Tuesday, August 3, 2010

What's In A Word?

Vocabulary instruction is one of the most natural ways to give children the foundation they need for reading success! Yes, just by knowing words and using them in everyday life can enhance a child's ability to read those same words in text.

Some of you may recall my mentioning this, but it's worth saying again. Your brain houses something remarkable - the phonological processor. The typical person who uses a word twelve times renders a "phonological imprint" on this phonological processor. So that means they will be more likely to make meaning of the word in text. Moreover, are able to be flexible when making text connections to words. This does amazing things for children because the more explicit instruction they receive for word meanings the greater a child's capacity for "word consciousness". You know you are successful when a child asks "What does that mean?" They are now active learners who are engaging words to make meaning on their own.

Here is a how to teach vocabulary in a more meaningful way. This work is all based on two books by researcher, Isabel Beck: Bringing Words to Life, and Creating Robust Vocabulary, I also have to send out my thanks to Dr. Maureen Ruby from the University of Connecticut. I attended one of her fabulous workshops and if you ever have an opportunity to see her - you must go! I was fortunate enough to work directly with Dr. Ruby and presented many of these same methods that I am sharing today.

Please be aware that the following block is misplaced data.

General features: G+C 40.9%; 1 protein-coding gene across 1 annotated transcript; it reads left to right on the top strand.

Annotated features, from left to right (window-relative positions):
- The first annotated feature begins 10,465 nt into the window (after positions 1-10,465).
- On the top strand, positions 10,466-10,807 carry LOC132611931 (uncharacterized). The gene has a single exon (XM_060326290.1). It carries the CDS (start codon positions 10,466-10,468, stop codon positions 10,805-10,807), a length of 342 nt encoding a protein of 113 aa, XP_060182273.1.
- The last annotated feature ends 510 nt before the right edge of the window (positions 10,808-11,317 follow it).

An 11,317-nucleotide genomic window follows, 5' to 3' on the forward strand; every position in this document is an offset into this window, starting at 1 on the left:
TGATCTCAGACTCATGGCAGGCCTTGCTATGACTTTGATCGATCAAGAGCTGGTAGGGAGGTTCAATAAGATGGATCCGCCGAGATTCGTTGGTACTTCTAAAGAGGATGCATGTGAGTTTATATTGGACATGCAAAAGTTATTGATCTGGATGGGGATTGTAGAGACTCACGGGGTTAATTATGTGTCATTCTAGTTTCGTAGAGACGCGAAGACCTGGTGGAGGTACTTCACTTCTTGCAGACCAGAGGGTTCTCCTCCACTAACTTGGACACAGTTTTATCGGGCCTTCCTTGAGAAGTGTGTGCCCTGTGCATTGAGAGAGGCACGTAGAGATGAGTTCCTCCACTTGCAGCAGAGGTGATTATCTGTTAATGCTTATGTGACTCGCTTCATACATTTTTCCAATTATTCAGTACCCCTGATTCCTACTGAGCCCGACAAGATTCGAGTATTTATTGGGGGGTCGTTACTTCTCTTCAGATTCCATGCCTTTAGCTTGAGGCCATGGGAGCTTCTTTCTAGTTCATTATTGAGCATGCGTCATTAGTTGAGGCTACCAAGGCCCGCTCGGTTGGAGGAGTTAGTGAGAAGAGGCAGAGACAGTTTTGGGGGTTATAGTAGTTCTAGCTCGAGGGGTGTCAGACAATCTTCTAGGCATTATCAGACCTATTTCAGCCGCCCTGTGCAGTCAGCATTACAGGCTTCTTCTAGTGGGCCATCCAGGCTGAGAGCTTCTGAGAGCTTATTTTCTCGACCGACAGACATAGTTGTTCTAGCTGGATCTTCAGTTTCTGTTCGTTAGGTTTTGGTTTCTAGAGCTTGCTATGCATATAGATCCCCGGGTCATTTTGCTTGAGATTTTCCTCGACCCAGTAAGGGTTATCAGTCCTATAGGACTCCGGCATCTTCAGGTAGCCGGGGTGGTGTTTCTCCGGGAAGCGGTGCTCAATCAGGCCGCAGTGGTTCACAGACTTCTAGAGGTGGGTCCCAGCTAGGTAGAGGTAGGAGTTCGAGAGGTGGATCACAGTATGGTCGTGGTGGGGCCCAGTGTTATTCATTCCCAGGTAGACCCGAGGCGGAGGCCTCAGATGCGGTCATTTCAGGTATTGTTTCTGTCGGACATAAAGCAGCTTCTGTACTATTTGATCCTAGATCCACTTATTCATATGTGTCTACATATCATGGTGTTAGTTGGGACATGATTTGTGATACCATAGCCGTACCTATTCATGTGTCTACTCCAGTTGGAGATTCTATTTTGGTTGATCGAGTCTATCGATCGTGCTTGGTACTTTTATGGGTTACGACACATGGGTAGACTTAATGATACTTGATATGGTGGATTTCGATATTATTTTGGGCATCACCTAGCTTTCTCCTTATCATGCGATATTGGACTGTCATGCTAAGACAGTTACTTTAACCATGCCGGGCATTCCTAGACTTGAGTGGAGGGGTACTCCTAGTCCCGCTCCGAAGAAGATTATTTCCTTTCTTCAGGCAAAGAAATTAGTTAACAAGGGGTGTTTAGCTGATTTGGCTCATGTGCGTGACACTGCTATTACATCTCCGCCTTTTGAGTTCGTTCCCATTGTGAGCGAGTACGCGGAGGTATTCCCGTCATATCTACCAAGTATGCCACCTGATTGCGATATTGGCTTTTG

When doing a robust vocabulary lesson there is a a suggested sequence to follow.

  • Introduce the word by saying it aloud and it's even more meaningful when you post the written word with a picture to go with it. This is especially important for your English Language Learners - it is an anchor for the word
  • Contextualize the word in the story - go to the page read the sentence show the picture
  • Give a student friendly definition
  • Restate the word in a sentence using a different context
  • Provide experiences with word use - in other words Act Out grimace (application level on Bloom) Turn & Talk with a partner about something that made you grimace.  Give examples and non-examples of the word grimace - a favorite toy; cleaning a messy room - children say that's a grimace face or that's not a grimace face.  This allows all children to participate without any down time - all are engaged learners all can be active.  With everyone participating it also makes it safer for those reluctant students who aren't risk takers
  • Summing it Up - Using the Words All Together is where you make a up a short vignette using the words and I like to have the children insert the word into the story.  I have  the words posted on word wall strips and point to each one. Take a look...
This is a great book to do a read aloud vocabulary lesson: The Pout Pout Fish

If you want to try out a lesson - here is a planner I created with my wonderful fellow Literacy Coaches  at the South Country Central School District.   I actually did this lesson recently and it went great!

Here are other lesson resources:

Word Wall Cards:                                          

Pictures for Choice Activity

Sentence Stem For Turn & Talk ( write on a sentence strip or Smart Board ) 

A time I was astounded was ________because...

Ok so now you have everything you need if you want to try it out!  Teaching is the best job in the world but it's an awful lot of work.  So remember, reach out to your colleagues you are never alone there is always someone who will lend a hand if you need one.  Share your ideas too - I'd love to hear what you think. :)